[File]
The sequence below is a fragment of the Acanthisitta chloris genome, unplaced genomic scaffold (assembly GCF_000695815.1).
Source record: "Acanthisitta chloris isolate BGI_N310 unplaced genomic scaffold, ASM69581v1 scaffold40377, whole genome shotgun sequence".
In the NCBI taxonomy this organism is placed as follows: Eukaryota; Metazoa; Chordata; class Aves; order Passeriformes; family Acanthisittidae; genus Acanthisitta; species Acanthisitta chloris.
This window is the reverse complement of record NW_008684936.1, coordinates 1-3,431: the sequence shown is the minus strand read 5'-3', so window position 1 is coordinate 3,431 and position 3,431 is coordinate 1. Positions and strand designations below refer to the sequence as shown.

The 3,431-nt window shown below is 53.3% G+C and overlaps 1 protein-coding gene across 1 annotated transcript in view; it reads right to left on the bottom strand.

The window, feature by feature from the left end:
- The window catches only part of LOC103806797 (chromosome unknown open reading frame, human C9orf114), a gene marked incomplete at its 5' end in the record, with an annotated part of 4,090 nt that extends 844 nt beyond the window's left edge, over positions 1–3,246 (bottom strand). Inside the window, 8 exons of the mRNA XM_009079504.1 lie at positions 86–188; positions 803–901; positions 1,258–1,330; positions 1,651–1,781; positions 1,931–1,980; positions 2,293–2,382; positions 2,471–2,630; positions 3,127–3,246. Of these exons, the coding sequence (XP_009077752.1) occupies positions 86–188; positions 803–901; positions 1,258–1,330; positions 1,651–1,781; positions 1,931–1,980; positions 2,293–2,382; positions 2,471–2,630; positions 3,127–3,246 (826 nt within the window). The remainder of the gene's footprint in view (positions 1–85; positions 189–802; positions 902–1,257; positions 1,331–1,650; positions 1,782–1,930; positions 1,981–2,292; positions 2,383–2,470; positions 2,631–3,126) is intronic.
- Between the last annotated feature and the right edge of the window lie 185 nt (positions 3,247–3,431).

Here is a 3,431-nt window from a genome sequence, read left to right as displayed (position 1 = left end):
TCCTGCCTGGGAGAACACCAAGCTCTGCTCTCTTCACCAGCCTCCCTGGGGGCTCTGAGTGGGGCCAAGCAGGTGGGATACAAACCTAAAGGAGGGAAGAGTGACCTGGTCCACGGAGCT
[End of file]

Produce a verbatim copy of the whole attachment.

The sequence below is a fragment of the Acanthisitta chloris genome, unplaced genomic scaffold (assembly GCF_000695815.1).
Source record: "Acanthisitta chloris isolate BGI_N310 unplaced genomic scaffold, ASM69581v1 scaffold40377, whole genome shotgun sequence".
In the NCBI taxonomy this organism is placed as follows: Eukaryota; Metazoa; Chordata; class Aves; order Passeriformes; family Acanthisittidae; genus Acanthisitta; species Acanthisitta chloris.
This window is the reverse complement of record NW_008684936.1, coordinates 1-3,431: the sequence shown is the minus strand read 5'-3', so window position 1 is coordinate 3,431 and position 3,431 is coordinate 1. Positions and strand designations below refer to the sequence as shown.

The 3,431-nt window shown below is 53.3% G+C and overlaps 1 protein-coding gene across 1 annotated transcript in view; it reads right to left on the bottom strand.

The window, feature by feature from the left end:
- The window catches only part of LOC103806797 (chromosome unknown open reading frame, human C9orf114), a gene marked incomplete at its 5' end in the record, with an annotated part of 4,090 nt that extends 844 nt beyond the window's left edge, over positions 1–3,246 (bottom strand). Inside the window, 8 exons of the mRNA XM_009079504.1 lie at positions 86–188; positions 803–901; positions 1,258–1,330; positions 1,651–1,781; positions 1,931–1,980; positions 2,293–2,382; positions 2,471–2,630; positions 3,127–3,246. Of these exons, the coding sequence (XP_009077752.1) occupies positions 86–188; positions 803–901; positions 1,258–1,330; positions 1,651–1,781; positions 1,931–1,980; positions 2,293–2,382; positions 2,471–2,630; positions 3,127–3,246 (826 nt within the window). The remainder of the gene's footprint in view (positions 1–85; positions 189–802; positions 902–1,257; positions 1,331–1,650; positions 1,782–1,930; positions 1,981–2,292; positions 2,383–2,470; positions 2,631–3,126) is intronic.
- Between the last annotated feature and the right edge of the window lie 185 nt (positions 3,247–3,431).

Here is a 3,431-nt window from a genome sequence, read left to right as displayed (position 1 = left end):
TCCTGCCTGGGAGAACACCAAGCTCTGCTCTCTTCACCAGCCTCCCTGGGGGCTCTGAGTGGGGCCAAGCAGGTGGGATACAAACCTAAAGGAGGGAAGAGTGACCTGGTCCACGGAGCT